Four play: England’s Pre­mier League teams take over Europe

This golden era is no fluke. It may just well be the future.

Until recent­ly, there was a say­ing: best league in the world” – a sar­don­ic adage that’d be par­rot­ed around foot­ball Twit­ter every time Unit­ed and Arse­nal con­jured up an embar­rass­ing hock­ey score between them, or when an Eng­lish side were out­classed in the sec­ond round of the Cham­pi­ons League. The impli­ca­tion was sim­ple: Let’s not get above our sta­tions here – we are, and always will be inferior.”

But what a dif­fer­ence a few years and a cou­ple of hun­dred mil­lion quid makes. This sea­son, only the most unfal­ter­ing La Liga loy­al­ist could pos­si­bly claim supe­ri­or­i­ty over the Pre­mier League, only the most delu­sion­al Bun­desli­ga stat-stan could claim its cur­rent state is any­where close to where it was in 2012, and to be hon­est pret­ty much nobody in Italy thinks their league is any good anyway. 

The dust of this year’s sea­son has set­tled, and through the clouds stand some totemic achieve­ments; the domes­tic dom­i­nance of a lethal Man­ches­ter City side, a Liv­er­pool team that ran them as close as you can with­out going to goal dif­fer­ence and reached the Cham­pi­ons League final, a much less con­sis­tent Tot­ten­ham side that still man­aged to body Dort­mund, City and the much more-fan­cied Ajax — as well as the forth­com­ing show­down on the banks of the Caspi­an between Arse­nal and Chelsea.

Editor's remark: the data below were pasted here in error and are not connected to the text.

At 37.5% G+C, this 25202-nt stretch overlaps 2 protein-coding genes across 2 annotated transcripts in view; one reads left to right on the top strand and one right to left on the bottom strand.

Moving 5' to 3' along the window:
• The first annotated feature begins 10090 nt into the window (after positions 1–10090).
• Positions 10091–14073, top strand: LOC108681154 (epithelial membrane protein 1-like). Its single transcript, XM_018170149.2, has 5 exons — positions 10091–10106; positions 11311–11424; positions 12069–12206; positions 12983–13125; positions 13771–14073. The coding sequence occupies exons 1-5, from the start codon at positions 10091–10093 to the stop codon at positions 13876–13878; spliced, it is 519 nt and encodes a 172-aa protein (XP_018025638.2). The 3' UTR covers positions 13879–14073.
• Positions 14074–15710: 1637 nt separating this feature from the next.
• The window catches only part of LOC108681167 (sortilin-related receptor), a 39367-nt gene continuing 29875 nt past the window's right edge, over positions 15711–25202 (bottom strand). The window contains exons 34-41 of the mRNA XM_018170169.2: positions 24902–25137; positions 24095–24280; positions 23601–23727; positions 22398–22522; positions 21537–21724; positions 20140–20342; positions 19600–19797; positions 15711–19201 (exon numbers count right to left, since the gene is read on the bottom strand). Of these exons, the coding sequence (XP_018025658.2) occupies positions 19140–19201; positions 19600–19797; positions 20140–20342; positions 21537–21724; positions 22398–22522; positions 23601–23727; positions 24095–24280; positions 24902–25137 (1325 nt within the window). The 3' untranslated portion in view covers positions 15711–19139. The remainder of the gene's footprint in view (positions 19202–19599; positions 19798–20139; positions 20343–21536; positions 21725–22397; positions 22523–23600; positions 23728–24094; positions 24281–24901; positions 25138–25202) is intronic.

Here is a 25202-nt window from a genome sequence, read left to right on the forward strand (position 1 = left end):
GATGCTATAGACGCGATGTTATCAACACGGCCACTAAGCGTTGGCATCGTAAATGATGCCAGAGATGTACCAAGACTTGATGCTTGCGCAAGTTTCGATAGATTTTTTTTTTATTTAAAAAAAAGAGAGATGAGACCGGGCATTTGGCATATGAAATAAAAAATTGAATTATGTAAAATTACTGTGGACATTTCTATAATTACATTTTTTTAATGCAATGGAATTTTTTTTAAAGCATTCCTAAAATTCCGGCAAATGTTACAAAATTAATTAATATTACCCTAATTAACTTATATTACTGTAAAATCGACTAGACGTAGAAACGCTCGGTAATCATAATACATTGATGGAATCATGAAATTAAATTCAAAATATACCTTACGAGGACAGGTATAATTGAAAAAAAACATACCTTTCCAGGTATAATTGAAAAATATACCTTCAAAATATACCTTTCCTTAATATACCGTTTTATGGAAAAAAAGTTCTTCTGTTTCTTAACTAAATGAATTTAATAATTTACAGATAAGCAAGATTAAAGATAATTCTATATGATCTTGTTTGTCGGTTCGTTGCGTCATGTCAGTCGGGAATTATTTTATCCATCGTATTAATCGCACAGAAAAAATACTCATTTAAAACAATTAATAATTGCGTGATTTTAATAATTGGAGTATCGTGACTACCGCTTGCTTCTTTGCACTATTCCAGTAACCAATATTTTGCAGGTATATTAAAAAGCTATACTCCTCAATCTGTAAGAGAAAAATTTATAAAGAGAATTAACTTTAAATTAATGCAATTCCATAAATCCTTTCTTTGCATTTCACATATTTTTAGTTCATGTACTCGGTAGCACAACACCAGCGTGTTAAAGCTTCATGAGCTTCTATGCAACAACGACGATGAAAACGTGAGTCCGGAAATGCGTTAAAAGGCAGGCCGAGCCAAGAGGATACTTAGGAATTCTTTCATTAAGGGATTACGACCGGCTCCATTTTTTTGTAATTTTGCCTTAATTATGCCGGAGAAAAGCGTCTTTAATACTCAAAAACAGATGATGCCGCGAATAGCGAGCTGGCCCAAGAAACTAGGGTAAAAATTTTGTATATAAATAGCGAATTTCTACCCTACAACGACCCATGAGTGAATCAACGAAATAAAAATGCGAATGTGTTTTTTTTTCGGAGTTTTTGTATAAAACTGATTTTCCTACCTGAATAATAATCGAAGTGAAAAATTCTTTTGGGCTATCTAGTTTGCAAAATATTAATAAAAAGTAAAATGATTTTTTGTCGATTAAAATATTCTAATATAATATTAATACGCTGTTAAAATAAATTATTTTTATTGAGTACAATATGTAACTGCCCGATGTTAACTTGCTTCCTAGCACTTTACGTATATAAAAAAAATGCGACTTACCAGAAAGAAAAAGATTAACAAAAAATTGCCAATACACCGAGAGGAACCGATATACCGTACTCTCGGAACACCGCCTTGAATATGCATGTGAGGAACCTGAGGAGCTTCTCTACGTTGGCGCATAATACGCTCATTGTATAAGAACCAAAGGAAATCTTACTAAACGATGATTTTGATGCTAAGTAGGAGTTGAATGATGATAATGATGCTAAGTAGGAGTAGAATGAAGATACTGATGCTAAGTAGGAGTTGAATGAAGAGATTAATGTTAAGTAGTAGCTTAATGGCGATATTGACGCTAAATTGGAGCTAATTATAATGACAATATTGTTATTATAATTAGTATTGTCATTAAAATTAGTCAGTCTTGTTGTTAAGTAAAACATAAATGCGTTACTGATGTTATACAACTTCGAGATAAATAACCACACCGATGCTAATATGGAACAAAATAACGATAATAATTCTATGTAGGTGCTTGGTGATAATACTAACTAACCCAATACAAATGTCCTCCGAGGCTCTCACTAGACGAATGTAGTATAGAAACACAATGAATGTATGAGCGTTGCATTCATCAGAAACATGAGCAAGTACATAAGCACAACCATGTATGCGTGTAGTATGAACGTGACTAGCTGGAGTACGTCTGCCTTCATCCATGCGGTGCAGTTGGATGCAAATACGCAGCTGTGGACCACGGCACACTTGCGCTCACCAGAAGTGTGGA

To some, it feels as if this season’s Euro­pean finals have been ruined by the Brits, as if all the majesty and his­to­ry of the com­pe­ti­tions is about to be sul­lied by two war­ring cou­ples from Lon­don and Liv­er­pool and their pissed-up on a pack­age hol­i­day from hell — leav­ing the locals to clear up the mess.

But of course it’s not an entire­ly new phe­nom­e­non, a fair few British teams have won Euro­pean tro­phies before. Aside from the obvi­ous ones like Celtic in the 60s, Liv­er­pool in the 80s, Unit­ed in the 90s, there was a Chelsea team fea­tur­ing Ed De Goey and Michael Duber­ry that even beat Real Madrid in the Super Cup Final of 1998. It would be unfair to dis­miss those vic­to­ries. They weren’t exact­ly flukes, but they didn’t exact­ly feel indica­tive of a wider pow­er grab – more like one-offs, exam­ples of heart and grit win­ning out. But this time round it feels very dif­fer­ent — some­thing like the birth of a new, soft foot­ball empire built by TV mon­ey and ambi­tious managers.

Spend a Sat­ur­day after­noon watch­ing games from across the world and you’ll see why the TV mon­ey and audi­ences are so great for the Pre­mier League: it’s inher­ent­ly more watch­able than the rest. It all goes down with a pace and feroc­i­ty that bears more resem­blance to a Roy­al Rum­ble than a cul­tured kick­about — a style that attracts fanat­ics, fair­weath­ers, band­wag­on jumpers and 14-year-old Amer­i­cans in Mon­ster Ener­gy hats alike. There is no respect on the ball” – there is lit­tle respect at all in fact. The clos­est you’ll get to the con­cept of the Ital­ian Cate­nac­cio sys­tem is Burnley’s vis­cer­al, enter­tain­ing prison-yard inter­pre­ta­tion of it. Even the colours are more excit­ing, as some have point­ed out. If La Liga is a per­fect­ly-weight­ed fam­i­ly saga, and Serie A is a camp melo­dra­ma, the Pre­mier League is a Paul Ver­ho­even killer-thriller; vio­lent, lurid, expensive.